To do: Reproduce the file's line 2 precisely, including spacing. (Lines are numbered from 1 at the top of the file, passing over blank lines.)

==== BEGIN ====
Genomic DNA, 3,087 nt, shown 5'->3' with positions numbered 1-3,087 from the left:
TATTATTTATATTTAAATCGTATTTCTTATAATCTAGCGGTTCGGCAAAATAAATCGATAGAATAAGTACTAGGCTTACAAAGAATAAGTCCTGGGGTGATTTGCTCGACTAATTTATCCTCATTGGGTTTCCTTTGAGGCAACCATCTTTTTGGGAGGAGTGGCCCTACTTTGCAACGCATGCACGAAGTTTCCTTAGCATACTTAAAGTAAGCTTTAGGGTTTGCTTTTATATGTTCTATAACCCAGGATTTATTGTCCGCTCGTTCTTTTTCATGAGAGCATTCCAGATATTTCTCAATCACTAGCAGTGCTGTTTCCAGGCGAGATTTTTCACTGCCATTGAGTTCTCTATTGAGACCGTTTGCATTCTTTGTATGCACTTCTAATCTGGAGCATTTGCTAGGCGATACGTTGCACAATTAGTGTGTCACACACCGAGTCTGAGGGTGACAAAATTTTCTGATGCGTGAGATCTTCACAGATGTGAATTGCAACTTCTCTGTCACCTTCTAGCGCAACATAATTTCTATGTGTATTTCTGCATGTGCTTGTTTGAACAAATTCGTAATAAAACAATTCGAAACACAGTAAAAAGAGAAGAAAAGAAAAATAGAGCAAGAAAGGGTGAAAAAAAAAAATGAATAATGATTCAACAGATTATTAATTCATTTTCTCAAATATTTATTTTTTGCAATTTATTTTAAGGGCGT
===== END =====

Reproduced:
TATTATTTATATTTAAATCGTATTTCTTATAATCTAGCGGTTCGGCAAAATAAATCGATAGAATAAGTACTAGGCTTACAAAGAATAAGTCCTGGGGTGATTTGCTCGACTAATTTATCCTCATTGGGTTTCCTTTGAGGCAACCATCTTTTTGGGAGGAGTGGCCCTACTTTGCAACGCATGCACGAAGTTTCCTTAGCATACTTAAAGTAAGCTTTAGGGTTTGCTTTTATATGTTCTATAACCCAGGATTTATTGTCCGCTCGTTCTTTTTCATGAGAGCATTCCAGATATTTCTCAATCACTAGCAGTGCTGTTTCCAGGCGAGATTTTTCACTGCCATTGAGTTCTCTATTGAGACCGTTTGCATTCTTTGTATGCACTTCTAATCTGGAGCATTTGCTAGGCGATACGTTGCACAATTAGTGTGTCACACACCGAGTCTGAGGGTGACAAAATTTTCTGATGCGTGAGATCTTCACAGATGTGAATTGCAACTTCTCTGTCACCTTCTAGCGCAACATAATTTCTATGTGTATTTCTGCATGTGCTTGTTTGAACAAATTCGTAATAAAACAATTCGAAACACAGTAAAAAGAGAAGAAAAGAAAAATAGAGCAAGAAAGGGTGAAAAAAAAAAATGAATAATGATTCAACAGATTATTAATTCATTTTCTCAAATATTTATTTTTTGCAATTTATTTTAAGGGCGT